To paraphrase Mark Twain, a phony statistic will travel half way around the world before the truth can get its boots on – and even further when the phony statistic is hitched to the wagon of vaccine denialism.
Dr. (Lee) Wachtel estimates that “less than five percent” of diagnosed autistics have the linguistic and cognitive skills to participate in this movement. “Most are not going to grow up to be Temple Grandin,” she adds, referring to the famous autistic author and doctorate in animal science. On the contrary, Dr. Wachtel believes the average autistic will never go to college or live independently, and instead will struggle his entire life with the communication and social deficits that define the disorder…
Wachtel is a child and adolescent psychiatrist at Baltimore’s Kennedy Krieger Center. Lutz didn’t explain what it means to “participate” in neurodiversity, nor did she reflect on the fact that most kids don’t grow up to be Temple Grandin anyway. “This article by Lutz … has the appearance of journalism, and quotes a doctor in support of Lutz’s contention that neurodiversity is a bad thing, overall,” notes autism blogger Kim at CounteringAgeOfAutism, who tracked down the source of Wachtel’s alleged quote. “It doesn’t help that Lutz doesn’t seems to understand what neurodiversity is.”
Lutz’s post raised a few eyebrows. Commenter Jen Niebler wrote ND is not about “marginalizing the ‘real autistics’ – it’s about listening to all autistics and how they wish to be treated.” LBRB founder Kevin Leitch commented “A total misrepresentation of the ND viewpoint who (as I am one, and parent to a severely autistic child I am very aware of this) consider autism a disability AND a difference. Did the author talk to anyone from the ND community before writing this?”
Eventually Wachtel’s quote faded into the ether, only to be resurrected six months later in a comment at about.com, where blogger Lisa Jo Rudy worried that Ari Ne’eman’s recent nomination to the Council on Disability might not sit well with the anti-vaccine crowd. Commenter LoopyLoo wrote:
I’m frustrated and worried. High-functioning, highly verbal people with autism have just about zero in common with my severely impaired, non-verbal child. I’m glad that things have worked out so well for him, but in the general population of people with autism only about five percent will ever be able to participate in a movement like neuro-diversity. Acceptance of/for people who aren’t NT is a fine and lovely goal, but I’d rather have a cure.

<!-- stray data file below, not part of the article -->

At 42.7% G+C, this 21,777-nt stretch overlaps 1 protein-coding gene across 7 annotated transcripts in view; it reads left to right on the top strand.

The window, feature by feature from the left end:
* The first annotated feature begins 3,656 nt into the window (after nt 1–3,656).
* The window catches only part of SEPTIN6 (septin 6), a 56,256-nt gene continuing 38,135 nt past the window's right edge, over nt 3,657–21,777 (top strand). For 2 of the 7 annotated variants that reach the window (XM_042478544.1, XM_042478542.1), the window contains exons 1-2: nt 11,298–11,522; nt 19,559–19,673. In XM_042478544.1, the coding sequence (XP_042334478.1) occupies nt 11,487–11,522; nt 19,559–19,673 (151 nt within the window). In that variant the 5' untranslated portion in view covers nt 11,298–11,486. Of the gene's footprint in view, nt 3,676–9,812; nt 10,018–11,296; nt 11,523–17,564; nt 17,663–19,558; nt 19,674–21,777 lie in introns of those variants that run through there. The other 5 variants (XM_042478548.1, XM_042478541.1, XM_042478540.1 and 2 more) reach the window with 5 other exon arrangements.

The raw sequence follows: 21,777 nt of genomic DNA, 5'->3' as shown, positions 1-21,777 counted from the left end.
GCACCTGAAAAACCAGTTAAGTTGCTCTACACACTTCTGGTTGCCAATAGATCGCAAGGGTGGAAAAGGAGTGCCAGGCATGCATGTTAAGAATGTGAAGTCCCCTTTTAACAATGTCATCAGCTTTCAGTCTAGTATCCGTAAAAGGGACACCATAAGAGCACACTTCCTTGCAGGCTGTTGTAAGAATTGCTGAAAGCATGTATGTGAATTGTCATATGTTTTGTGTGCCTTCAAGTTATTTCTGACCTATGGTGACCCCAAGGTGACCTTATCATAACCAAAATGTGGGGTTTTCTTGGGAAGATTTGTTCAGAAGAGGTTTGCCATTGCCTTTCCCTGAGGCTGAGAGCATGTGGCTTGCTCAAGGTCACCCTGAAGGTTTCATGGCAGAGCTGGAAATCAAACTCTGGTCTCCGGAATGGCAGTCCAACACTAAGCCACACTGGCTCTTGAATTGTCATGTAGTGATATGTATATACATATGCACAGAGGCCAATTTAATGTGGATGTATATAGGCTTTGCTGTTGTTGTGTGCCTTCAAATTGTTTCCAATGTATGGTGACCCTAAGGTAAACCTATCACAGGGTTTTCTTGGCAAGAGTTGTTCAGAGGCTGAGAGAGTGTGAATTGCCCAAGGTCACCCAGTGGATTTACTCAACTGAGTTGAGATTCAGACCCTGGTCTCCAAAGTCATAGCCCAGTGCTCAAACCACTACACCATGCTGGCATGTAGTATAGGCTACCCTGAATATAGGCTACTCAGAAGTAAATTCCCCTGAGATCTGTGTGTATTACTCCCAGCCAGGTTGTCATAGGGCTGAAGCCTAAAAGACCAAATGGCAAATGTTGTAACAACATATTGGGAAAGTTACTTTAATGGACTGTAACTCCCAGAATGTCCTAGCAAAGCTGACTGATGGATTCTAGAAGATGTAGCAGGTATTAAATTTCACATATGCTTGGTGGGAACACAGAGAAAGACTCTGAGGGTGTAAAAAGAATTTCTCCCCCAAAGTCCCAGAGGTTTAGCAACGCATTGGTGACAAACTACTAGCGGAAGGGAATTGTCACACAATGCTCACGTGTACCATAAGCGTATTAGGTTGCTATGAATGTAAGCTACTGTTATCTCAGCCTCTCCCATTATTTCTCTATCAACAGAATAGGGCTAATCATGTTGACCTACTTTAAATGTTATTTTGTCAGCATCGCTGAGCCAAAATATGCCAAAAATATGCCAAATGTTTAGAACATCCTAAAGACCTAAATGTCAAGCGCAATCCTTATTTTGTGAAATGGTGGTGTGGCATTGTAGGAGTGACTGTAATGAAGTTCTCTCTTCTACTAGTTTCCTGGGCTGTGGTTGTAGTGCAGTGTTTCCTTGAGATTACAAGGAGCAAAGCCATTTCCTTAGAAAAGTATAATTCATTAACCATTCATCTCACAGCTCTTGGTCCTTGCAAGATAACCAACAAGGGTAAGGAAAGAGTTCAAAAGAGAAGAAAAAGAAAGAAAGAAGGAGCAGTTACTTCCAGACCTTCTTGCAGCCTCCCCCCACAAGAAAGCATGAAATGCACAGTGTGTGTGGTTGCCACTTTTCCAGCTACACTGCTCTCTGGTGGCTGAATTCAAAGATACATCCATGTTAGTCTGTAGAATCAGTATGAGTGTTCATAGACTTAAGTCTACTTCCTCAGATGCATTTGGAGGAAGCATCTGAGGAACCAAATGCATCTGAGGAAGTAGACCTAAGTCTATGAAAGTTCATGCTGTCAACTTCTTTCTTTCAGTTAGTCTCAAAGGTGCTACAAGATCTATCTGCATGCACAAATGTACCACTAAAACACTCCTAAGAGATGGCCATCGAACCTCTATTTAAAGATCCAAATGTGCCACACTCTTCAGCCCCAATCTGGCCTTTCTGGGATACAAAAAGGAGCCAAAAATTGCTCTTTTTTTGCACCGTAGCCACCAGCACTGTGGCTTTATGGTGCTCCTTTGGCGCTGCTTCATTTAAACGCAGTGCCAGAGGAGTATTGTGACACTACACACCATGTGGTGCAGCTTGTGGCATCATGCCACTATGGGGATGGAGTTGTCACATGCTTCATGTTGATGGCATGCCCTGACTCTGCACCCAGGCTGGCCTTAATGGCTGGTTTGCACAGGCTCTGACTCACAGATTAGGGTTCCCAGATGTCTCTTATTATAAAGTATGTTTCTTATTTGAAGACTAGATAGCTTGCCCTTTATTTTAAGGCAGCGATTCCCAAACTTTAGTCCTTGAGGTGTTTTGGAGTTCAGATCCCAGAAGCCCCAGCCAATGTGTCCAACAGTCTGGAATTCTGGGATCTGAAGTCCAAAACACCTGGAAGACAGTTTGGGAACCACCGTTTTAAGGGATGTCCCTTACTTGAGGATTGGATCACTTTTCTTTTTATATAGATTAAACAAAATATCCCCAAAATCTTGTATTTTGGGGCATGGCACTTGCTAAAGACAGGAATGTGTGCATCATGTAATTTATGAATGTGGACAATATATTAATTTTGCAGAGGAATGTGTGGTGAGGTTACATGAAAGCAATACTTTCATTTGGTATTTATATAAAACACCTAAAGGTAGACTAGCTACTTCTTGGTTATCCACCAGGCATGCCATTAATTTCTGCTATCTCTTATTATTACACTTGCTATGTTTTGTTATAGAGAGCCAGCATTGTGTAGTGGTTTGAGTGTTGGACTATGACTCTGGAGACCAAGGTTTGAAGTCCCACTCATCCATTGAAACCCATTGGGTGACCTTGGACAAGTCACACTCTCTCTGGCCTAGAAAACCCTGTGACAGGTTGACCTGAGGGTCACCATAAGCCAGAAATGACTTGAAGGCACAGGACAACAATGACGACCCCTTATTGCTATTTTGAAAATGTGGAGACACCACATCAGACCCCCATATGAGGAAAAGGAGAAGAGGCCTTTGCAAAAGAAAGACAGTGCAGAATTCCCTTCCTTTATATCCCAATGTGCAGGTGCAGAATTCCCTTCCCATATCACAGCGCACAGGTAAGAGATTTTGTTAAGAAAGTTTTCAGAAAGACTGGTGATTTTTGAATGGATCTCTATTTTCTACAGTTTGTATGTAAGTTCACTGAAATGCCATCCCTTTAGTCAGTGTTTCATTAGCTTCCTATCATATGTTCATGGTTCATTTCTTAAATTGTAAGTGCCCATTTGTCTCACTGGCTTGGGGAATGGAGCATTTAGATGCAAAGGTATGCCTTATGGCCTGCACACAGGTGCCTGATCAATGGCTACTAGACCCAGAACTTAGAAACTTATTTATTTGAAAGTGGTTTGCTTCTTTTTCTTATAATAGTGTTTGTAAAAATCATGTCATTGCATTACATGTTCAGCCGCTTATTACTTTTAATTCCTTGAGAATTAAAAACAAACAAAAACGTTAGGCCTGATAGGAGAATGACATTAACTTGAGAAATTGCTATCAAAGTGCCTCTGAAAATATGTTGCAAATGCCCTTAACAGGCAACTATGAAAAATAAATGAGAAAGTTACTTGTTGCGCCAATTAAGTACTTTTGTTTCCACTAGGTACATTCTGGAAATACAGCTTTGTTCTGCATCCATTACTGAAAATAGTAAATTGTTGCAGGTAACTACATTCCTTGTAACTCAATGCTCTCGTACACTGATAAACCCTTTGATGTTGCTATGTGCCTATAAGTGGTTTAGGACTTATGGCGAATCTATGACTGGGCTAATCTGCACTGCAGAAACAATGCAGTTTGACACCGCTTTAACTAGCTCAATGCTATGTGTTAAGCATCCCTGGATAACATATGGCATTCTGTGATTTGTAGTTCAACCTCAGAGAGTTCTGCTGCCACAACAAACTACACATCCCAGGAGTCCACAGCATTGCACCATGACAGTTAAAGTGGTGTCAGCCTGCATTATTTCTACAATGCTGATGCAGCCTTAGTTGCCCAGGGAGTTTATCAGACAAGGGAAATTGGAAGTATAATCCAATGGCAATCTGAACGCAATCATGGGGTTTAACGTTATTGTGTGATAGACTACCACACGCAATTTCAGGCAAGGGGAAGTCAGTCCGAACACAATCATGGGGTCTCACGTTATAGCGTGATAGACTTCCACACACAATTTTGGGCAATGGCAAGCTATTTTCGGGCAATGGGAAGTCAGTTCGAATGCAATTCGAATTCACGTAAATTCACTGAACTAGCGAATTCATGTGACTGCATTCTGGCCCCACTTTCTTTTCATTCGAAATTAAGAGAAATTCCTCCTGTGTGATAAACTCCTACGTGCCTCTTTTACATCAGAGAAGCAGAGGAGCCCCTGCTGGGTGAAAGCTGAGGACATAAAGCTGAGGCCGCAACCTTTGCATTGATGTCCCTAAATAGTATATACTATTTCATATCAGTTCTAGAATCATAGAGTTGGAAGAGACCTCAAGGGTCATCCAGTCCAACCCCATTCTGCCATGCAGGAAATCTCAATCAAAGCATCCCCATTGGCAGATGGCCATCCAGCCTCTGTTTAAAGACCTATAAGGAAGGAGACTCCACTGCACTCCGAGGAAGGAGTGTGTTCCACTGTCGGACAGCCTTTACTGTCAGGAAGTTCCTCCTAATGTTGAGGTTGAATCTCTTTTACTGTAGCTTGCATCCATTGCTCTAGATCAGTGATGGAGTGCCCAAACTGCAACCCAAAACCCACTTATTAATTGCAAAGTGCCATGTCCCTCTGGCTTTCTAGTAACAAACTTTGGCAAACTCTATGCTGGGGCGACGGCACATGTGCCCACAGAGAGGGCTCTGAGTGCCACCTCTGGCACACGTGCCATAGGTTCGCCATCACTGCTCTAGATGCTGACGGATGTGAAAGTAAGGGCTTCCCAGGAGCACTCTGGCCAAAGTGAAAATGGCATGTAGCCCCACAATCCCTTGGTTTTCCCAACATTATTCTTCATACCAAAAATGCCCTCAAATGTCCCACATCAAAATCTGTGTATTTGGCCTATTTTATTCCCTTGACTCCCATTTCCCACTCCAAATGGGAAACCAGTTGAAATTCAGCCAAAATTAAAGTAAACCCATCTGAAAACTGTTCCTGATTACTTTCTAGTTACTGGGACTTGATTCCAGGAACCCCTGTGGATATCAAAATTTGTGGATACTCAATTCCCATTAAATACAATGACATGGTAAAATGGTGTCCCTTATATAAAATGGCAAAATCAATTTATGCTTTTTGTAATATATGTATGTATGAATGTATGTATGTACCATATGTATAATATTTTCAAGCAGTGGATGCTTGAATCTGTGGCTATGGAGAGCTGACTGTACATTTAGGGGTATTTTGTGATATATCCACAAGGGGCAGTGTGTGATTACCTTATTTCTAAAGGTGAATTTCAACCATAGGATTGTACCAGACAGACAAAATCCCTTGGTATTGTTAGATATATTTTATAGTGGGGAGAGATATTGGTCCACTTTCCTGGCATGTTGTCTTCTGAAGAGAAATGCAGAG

When asked to source the “five percent” figure, LoopyLoo pointed to Wachtel. But a query to KK’s media relations office tells the rest of the story:
Regarding Dr. Wachtel’s quote, her comments were pulled from a conversation that she had with a parent. She wasn’t aware that they would appear on a large web site as was the result. Her comments were also made relative to the severely impaired patient population that she sees. The majority of these patients can be described as she did in her comments, but the full context of the discussion would include mention of the fact that advances are happening in the field of early intervention which may change outcomes for toddlers who are being newly diagnosed today at age two or earlier. Also – she does not have a citation or reference for the “less than 5 percent” reference. Again – it was a casual comment made to a parent, and within the context of her patient population.
In a follow up email, KK characterized Wachtel’s words as “casual comments made relative to Dr. Wachtel’s daily frame of reference – her severely affected patient population.” In other words, the five percent figure does not refer to all autism spectrum disorders.
The blogger, Amy Lutz, confirms the quote came from her private conversation with Wachtel, and she stands by it. “I asked Dr. Wachtel to approximate, based on her seven years of work in autism treatment and research, the percentage of diagnosed autistics who could actively participate in a political movement – because, as we all agree, there is (sic) no data in the scientific literature to answer this question,” said Lutz in an email. “Her answer, five percent, is, as I explicitly stated in my essay, an ‘estimate.’”
In a perfect world, a throwaway quote by a careless writer wouldn’t matter. But in our wired, interconnected world, poorly sourced quotes are sustenance for ideologues.
The premise here – that only the highest functioning autistics can “participate” in neurodiveristy – would be news to many of the pro-ND bloggers who are significantly disabled, notes autism blogger Sullivan. “The fact of the matter is that everyone (autistic/non-autistic, all levels of disability) benefit from neurodiversity.”
As anti-vaccine activists and other line up to oppose Ari Ne’eman’s nomination, we are sure to see more inaccurate and self-serving definitions of neurodiveristy. And it’s a safe bet that the “five-percent” quote will surface yet again.